The IBM Model F keyboard should need no introduction. Famed for its buckling spring key mechanisms, the Model F is lusted over for its satisfying typing experience and Armageddon-proof build quality. First introduced in 1981, many of these keyboards will now naturally require basic maintenance. However, [Epictronics] recently went a step further and restored a Model F to like-new condition.
Missing keycaps were the least of his worries, as both new and old replacements are relatively easy to come by. [Epictronics] was more concerned about the forty-year-old foam sandwiched tight inside the keyboard, most likely having long since degraded. Apart from being plain gross, the decaying foam has the potential to foul the buckling spring switches. After taking apart the body and removing the ‘disgusting’ foam pad, a replacement was forged from neoprene and a handy-dandy hole punch.
Disassembly of the keyboard case required the gentle touch of a mallet, and reassembly needed similarly inappropriate tools. As demonstrated in this vintage clip from IBM, keyboard assembly was (and still is) performed automatically by robots, driven by an IBM Series/1 minicomputer. These robots were equally impressive for their precision and strength. Without access to IBM’s aptly named ‘closing tool’ and various other robotic helpers, [Epictronics] had to settle for pool noodles and a comically large clamp during reassembly, mixed with sheer determination.
Other neat tricks in the video include applying heat to reform the coiled keyboard cable, and using car polish to clean the case plastics. The latter has the potential to make things worse, so a delicate hand is needed to maintain the textured plastic.
We recently covered another Model F restoration, and it’s exciting to see so many dedicated hackers keeping these keyboards clickety-clacking well into the 21st century.
Continue reading “Model F Keyboard Restoration Goes The Extra Mile”
Back in the late 1970s and early 1980s when you turned on a PC, more often than not, you’d get a Basic prompt. Most people would then load a game from a tape, but if you were inclined to program you could just start writing. [Richpl] wanted that same experience and thus PyBasic was born. Along with some other Github contributors, the system has grown quite a bit and would be a good start at porting classic games or creating a replica vintage computer.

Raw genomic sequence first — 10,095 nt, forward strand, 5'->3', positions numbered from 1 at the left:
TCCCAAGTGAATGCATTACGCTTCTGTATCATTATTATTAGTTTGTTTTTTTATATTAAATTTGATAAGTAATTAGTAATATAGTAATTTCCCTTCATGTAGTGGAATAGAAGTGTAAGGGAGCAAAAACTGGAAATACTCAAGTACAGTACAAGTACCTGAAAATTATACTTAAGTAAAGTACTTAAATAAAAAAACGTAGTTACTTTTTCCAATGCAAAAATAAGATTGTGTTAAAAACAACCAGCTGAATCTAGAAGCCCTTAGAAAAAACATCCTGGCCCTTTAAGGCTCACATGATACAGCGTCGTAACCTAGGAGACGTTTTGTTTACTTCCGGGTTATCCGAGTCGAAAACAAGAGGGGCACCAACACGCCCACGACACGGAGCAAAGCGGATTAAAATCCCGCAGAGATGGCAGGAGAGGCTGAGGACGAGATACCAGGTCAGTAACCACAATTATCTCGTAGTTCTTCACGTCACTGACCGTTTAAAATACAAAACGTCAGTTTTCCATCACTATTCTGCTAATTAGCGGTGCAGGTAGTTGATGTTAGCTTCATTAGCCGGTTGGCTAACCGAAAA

The interpreter lacks specialized hardware-specific features such as sound and graphics, of course, but then again, you could add them. It does have file I/O and also includes some interesting features like an analog of C’s ternary operator.
Continue reading “Python Provides Classic Basic”
Prototyping new ideas can be a lot of fun, but putting new projects in a durable enclosure can be a difficulty. This is especially the case when the user of this product is one of the most destructive forces in nature: A toddler! This is the circumstance that [blue blade] found himself in when he wanted to build a durable MP3 player for his grandson, and you can see the results of his work below the break.
The hardware is simple: A 16850 lithium-ion battery powers an MP3 Decoder/Amplifier module that plays MP3s stored on a Micro SD card. A speaker, power switch, and micro USB powered battery charger complete the build. What stands out most is the enclosure. Why?
When children are involved, durability isn’t a matter of product lifetime, it’s also a matter of safety. Items that are easily broken aren’t just useless, they can be dangerous. With this in mind, [blue blade] built a brightly colored enclosure with extra thick walls joined by metal bolts. Externally, a rounded cover bolts over the charger connector and Micro SD card slot. The only other protrusion is a lighted rocker switch for powering the MP3 player on and off.
Continue reading “3D Printed Preschooler Proof MP3 Player Takes A Beat-ing”
In 1980, France took a step into the future when the telecom companies introduced the Minitel system — a precursor to the Web where users could shop, buy train tickets, check stocks, and send and receive electronic mail through a small terminal. Minitel still had 10 million monthly connections in 2009, but the service was discontinued in 2012.